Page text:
Cryoburn (Vorkosigan Saga)
Lois McMaster Bujold
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A New York Times hardcover bestseller, this is the long-awaited NEW installment in the hugely-popular, award-winning science fiction adventure series. Miles Vorkosigan, troubleshooter for the Barrayaran Galactic Empire, takes on the corrupt and dangerous ruling elite of a world where immortality is a commodity to be bought, sold and bartered for power.
Kibou-daini is a planet obsessed with cheating death. All well and good, so long as they kept to themselves. But now the Kibou-daini are attempting to franchise out their Fountain of Youth wares to the rest of the galaxy and the Barrayar Galactic Empire is none too pleased with the implications.
Cue Miles Vorkosigan, malformed royal troublemaker—but also heir and savior of empire. On Kibou-daini, Miles unearths a war of generations as the oldsters in charge refuse to die and their descendants threaten outright patricide, matricide and maybe even genocide—the prize being a big fat slice of the immortality pie. Bribery, corruption, conspiracy, kidnapping–something is rotten on Kibou-daini, and Miles is up to his neck in trouble and adventure once more.
“Fans have been clamoring for Hugo winner Bujold to pen a new Vorkosigan Saga novel. . . her deft and absorbing writing easily corrals the complex plot.”—Publishers Weekly
About Lois McMaster Bujold’s Vorkosigan Saga:
“Bujold mixes quirky humor with action [and] superb character development…[E]normously satisfying.”—Publishers Weekly.
“One of sf’s outstanding talents . . . an outstanding series.”—Booklist
“. . . an intelligent, well-crafted and thoroughly satisfying blend of adventure, sociopolitical commentary, scientific experiments, and occasional perils . . . with that extra spicing of romance. . . .”—Locus
About Vorkosigan series entry Diplomatic Immunity:
“Bujold is adept at world-building and provides a witty, character-centered plot, full of exquisite grace notes. . . fans will be thoroughly gripped and likely to finish the book in a single sitting.”—Publishers Weekly
co-appointment, not a courtesy just because she's his wife. His viceroyalty caps a long career in service to the Imperium." "Very hard act for Miles to follow, I gather," Raven-sensei put in. Jin thought of his own father, frozen in time by his death more permanently than by any cryonic procedure. Jin would never be more than seven, in those fading memories. Never seventeen, or twenty-seven, or almost thirty-eight from the other side. What would it be like to have a father when you were both
would want to know he was"-safe seemed a premature claim-"with me," Roic explained. Vorlynkin said distantly, "You know, if you people would be more forthcoming, we could do our job of supporting you much better." The faint bitterness in the consul's voice was more reassuring to Roic than the man could possibly imagine. It sounded quite like Vorlynkin had undergone some recent dealing with m'lord, one that he was loath to transmit over an unsecured comlink. "Yes, sir," said Roic, in a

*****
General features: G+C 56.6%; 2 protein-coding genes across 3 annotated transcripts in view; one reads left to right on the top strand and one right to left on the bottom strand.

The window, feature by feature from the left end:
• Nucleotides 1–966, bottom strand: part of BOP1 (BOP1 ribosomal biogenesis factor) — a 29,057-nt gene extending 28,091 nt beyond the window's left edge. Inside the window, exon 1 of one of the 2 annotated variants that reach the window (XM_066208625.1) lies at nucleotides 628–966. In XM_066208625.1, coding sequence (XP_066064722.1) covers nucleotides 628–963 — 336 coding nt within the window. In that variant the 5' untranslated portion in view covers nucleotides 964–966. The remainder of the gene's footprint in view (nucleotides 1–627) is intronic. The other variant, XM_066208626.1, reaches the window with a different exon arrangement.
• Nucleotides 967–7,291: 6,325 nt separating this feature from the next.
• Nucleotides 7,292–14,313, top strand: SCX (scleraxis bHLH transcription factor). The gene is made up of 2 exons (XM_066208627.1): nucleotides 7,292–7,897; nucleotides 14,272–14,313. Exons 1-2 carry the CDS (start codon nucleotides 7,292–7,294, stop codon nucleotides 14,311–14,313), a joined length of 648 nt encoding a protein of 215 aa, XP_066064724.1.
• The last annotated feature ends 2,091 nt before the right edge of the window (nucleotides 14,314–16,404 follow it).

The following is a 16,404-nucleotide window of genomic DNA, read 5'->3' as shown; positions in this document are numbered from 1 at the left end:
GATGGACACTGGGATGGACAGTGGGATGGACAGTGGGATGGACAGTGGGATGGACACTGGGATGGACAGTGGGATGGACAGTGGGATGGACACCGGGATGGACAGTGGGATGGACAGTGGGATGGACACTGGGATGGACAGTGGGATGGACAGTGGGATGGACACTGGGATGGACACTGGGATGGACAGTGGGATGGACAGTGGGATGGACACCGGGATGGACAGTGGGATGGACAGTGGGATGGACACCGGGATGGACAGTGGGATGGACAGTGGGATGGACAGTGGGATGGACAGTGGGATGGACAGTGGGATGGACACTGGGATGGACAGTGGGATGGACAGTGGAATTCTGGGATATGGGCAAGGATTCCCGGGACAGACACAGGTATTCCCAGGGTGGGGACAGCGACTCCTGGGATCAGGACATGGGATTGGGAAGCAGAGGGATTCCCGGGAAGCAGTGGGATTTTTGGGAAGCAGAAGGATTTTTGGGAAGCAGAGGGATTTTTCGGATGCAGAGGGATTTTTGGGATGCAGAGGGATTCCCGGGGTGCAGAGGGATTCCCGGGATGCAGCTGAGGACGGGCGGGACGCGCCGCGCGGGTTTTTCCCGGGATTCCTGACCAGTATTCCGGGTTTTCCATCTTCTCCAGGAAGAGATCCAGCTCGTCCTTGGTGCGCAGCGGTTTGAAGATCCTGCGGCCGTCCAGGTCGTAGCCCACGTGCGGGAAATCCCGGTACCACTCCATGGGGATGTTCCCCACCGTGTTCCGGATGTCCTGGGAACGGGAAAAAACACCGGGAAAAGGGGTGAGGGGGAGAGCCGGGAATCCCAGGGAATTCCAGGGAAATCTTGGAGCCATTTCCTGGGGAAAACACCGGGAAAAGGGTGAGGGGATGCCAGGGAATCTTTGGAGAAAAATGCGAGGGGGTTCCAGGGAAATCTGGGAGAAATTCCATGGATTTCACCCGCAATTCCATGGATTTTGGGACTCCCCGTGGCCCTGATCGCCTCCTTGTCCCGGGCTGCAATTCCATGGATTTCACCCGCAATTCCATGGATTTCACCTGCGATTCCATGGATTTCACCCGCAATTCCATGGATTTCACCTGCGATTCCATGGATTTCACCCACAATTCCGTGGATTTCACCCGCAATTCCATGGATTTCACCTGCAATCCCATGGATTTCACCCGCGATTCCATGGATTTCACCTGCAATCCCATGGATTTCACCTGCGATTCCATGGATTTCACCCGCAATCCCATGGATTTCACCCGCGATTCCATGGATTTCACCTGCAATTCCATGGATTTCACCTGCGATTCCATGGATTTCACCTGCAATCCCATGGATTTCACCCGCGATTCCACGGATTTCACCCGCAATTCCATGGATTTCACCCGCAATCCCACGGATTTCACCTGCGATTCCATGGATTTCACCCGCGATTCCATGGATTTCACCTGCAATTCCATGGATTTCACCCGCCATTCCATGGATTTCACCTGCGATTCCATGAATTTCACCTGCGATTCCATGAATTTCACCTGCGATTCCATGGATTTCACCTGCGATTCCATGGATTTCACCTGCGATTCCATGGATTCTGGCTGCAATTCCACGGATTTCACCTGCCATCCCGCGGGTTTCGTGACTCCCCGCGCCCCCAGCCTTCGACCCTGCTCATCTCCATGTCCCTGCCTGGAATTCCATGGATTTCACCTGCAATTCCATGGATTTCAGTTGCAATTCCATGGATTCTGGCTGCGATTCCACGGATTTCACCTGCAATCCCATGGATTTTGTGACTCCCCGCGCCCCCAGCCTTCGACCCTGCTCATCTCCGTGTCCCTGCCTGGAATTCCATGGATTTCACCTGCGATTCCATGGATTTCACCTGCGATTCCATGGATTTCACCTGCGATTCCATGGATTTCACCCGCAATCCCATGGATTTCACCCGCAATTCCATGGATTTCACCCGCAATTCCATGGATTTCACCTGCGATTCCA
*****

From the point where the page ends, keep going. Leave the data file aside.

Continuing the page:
of face stubble, general reek, and peculiar shoes might not be the whole of why he flinched. But, showing a keen eye that was well-placed in the diplomatic corps, he caught Miles's gaze tracking his waving mug, and added smoothly, "Do you want to come to the kitchen and sit down, my Lord Auditor? We were just having breakfast." "Tea, yes," said Miles, relieved from his impulse to wrench the mug out of the man's hand. Gods, yes. Vorlynkin led through the back archway, saying, "How did you get
Aunt and Uncle's pet, he thought. "Tetsu and Ken are horrid to me. Teasing and bedeviling. Uncle Hikaru yells at them, but he never gets up and does anything." Jin didn't quite see the problem with this. Well, he had a dim sense that maybe it was his job to heckle his own sister, but if somebody else wanted to take up the slack, he had no objection. "They're probably just jealous because you get all the girl stuff. Plus if you weren't here, Ken would have your room," he added in a fair-minded
peered out. "You again!" she said. "I thought we were well rid of you." She squinted at Jin. "Of both of you." The eye traveled on to Raven. "Who the hell are you?" "Raven Durona, from Escobar," Raven answered readily. "Pleased to meet you." "He's a friend," Miles said. "As in, Pass, friend." He brandished the carafe. "May we come in?" "Eh . . ." Reluctantly, but with her one open eye on the carafe, Suze gave way. She wore the same loose black garments as before; she probably slept in them.